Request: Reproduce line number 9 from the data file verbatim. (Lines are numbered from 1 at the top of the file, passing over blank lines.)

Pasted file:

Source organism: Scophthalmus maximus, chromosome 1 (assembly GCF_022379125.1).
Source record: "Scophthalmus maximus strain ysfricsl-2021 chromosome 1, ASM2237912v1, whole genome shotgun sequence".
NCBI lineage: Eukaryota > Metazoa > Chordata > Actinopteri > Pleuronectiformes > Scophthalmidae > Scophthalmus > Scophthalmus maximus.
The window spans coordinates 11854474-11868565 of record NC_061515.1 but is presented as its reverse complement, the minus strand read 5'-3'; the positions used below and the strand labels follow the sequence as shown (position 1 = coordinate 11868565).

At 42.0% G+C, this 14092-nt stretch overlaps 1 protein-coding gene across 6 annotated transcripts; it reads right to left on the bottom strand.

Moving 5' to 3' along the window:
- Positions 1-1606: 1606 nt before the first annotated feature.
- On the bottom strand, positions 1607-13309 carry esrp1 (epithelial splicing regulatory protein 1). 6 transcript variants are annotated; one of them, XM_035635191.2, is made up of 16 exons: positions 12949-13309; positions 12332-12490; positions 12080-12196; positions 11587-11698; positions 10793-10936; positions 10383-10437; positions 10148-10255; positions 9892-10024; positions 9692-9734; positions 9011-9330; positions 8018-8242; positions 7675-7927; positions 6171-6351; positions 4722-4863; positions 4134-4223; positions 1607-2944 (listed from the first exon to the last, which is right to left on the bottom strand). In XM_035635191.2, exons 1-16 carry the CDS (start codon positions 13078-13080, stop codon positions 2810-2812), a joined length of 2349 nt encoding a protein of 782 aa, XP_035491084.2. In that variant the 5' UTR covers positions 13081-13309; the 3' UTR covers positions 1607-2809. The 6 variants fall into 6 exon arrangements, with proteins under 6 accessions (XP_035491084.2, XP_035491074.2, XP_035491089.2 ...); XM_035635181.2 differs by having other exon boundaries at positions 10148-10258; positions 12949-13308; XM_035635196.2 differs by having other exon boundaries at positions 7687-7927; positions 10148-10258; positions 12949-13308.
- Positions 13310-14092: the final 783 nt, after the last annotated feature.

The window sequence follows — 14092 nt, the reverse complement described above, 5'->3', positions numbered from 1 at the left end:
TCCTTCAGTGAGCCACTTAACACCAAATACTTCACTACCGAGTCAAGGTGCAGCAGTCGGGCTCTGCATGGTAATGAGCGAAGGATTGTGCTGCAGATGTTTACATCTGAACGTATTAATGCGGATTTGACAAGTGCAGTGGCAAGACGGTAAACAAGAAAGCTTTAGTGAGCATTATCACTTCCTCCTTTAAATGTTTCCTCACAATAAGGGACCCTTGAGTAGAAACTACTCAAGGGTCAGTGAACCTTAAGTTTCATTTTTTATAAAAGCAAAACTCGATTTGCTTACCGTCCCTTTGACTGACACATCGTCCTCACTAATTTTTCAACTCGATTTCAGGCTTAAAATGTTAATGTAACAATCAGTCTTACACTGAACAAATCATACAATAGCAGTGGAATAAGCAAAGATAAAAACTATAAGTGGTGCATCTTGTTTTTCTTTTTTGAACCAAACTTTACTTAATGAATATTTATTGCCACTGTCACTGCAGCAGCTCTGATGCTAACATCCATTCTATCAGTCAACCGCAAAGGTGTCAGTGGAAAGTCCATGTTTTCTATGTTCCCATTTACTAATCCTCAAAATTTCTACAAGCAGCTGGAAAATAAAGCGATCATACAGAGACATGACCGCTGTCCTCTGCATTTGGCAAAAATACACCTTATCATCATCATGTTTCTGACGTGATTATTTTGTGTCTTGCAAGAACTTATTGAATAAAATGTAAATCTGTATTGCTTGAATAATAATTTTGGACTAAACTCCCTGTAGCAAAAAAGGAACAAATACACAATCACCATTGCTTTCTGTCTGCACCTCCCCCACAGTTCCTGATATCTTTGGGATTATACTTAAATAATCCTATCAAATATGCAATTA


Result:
- Positions 13310-14092: the final 783 nt, after the last annotated feature.